Last Updated: September 14, 2020
I remember coming across One Kueh At A Time on my Instagram feed earlier this year. Intrigued by their unique take on traditional Teochew kuehs, I immediately contacted owners Nick and Karen to check if their new location at Pandan Loop was opened for business.
I was welcomed with a reply from Nick inviting me to visit after they had settled down. Fast forward four months and one ‘Circuit Breaker’ later, and I finally got to taste Nick’s long-awaited hand-made soon kuehs.
Travelling from Punggol, it took me approximately 2 hours to reach One Kueh At A Time. Guided by my Google map, I alighted bus 285 only to find myself amid a sea of industrial buildings. Doubts and uncertainty suddenly kicked in; am I at the right place?
One Kueh At A Time is nestled within the premises of Lim Chee Guan’s Factory. Located at level one, the entrance to the eatery is bereft of a signboard, with just a little sticker by the push button on the glass door stating “Press and hold for One Kueh”. This is probably Singapore’s best kept soon kueh secret.
But behold; beyond the glass door is a high-ceiling air-conditioned space—a welcome respite from the heat of Pandan Loop. A row of floor to ceiling windows flooded the space with light every which way you look, giving it a sense of space that’s expansive and, in some ways, comforting.
Raw, unfinished, factory-like sensibilities set the tone—a setting befitting the area One Kueh At A Time is situated in. The cafe showcases the use of utilitarian materials such as wood and cement coming together as one alongside their eclectic range of furniture—a curious mix of family heirlooms and hand-downs from their previous location.
One Kueh At A Time specialises in soon kueh. Here, Nick and Karen manually wrap their kuehs by hand using Nick’s family recipe. Original Soon Kueh aside, the cafe also serves up a range of unique renditions such as the Bak Kwa Soon Kueh and Smoked Chicken Soon Kueh.
I started off with the Original Soon Kueh (S$1.60), a classic that’s filled with a savoury mix of turnips and black fungus. Shaped beautifully like Japanese gyoza, the smooth and translucent skin beamed under the reflection of sunlight as it was placed on my table.
Thin, yet chewy with a resilient bite, the skin retained every bit of moisture making them very easy to devour. Every piece of the soon kueh was generously filled with turnips, bursting with mild pepper. The best part of this was the contrast between the gummy-like skin and crunchy filling. Pop one, no, maybe 10 to be satisfied.
With a fiery red filling glowing under the crystal-like skin, One Kueh At A Time’s Bak Kwa Soon Kueh (S$2.50) was one which I approached with caution. “Why is this bak kwa so red?”, I thought to myself.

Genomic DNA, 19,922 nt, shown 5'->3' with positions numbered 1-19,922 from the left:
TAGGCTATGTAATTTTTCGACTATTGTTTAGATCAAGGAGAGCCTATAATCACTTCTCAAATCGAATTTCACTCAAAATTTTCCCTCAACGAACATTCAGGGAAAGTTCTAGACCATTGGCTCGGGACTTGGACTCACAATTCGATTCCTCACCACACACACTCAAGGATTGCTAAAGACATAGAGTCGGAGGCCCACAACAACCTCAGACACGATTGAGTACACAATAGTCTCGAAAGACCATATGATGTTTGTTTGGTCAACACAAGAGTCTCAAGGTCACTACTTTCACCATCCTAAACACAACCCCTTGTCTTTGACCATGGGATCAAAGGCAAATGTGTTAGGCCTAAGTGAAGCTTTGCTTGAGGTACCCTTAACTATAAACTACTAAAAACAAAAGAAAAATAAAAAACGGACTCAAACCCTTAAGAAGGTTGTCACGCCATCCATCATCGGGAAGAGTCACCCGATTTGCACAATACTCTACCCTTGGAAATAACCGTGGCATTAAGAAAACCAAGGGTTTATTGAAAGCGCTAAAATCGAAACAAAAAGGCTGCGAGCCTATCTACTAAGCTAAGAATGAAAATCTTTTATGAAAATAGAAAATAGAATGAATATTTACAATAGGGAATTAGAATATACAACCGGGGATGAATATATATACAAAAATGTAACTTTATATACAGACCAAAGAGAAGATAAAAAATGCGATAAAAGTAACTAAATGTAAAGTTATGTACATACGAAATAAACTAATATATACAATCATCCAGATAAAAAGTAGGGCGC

Only later did I realise that instead of using radish, beetroot is used in their Bak Kwa Soon Kueh. As a result, the filling was not as crunchy and dry as compared to the rest. The little red dynamite exploded with flavours in my mouth; smoky-sweetness from the bak kwa together with hints of earthiness from the beetroot. An interesting combination which at the same time is strangely familiar.
When placing your order at the counter, you will see bottles of hae bee hiam on sale. A recipe from Nick’s friend’s mother, the hae bee hiam is also incorporated into their Sar Niah’s Hae Bee Hiam Soon Kueh (S$2.50).
As much as I enjoyed One Kueh At A Time’s radish filling, I felt that the hae bee hiam was a bit too overwhelming for this soon kueh. The natural sweetness from the turnips got lost in the strong umami taste of the dried shrimps. It would have fared better with a little more spice to bring the oomph factor of the filling.
Smoked Chicken Soon Kueh (S$3) is their latest addition to the family. If vegetables alone are unable to satisfy, the Smoked Chicken Soon Kueh will do the job. Mixed in between the turnip filling are tender shreds of wok-smoked chicken—a flavour that will suit both the young and old.
Every bite of this moreish soon kueh was immaculate tasting. The sweetness of the turnips went hand-in-hand with the savouriness of the chicken. Together with the Classic Soon Kueh and the Bak Kwa Soon Kueh, this is a must-try trio when you visit One Kueh At A Time.
“We believe that Singaporeans are foodies who will travel for food,” said Karen when I questioned their decision to move to Pandan Loop.
Indeed, with the top quality soon kuehs One Kueh At A Time is selling, there is no doubt that fans and regulars will make trips from the other side of our island just for a plate of these hand-made kuehs.
It might be a bit of a chore making your way there, but once you reach the cafe, sit down and take your time to savour their kuehs—it will be worth it. Do be reminded that Nick and Karen only produce a limited amount of kuehs a day, so you’ve got to WhatsApp them for reservations to ensure that your trip is not a wasted one.
Expected Damage: S$3.20 – S$6 per pax
Our Rating: 4 / 5
One Kueh At A Time
230 Pandan Loop, #01-K1, Singapore 128415
230 Pandan Loop, #01-K1, Singapore 128415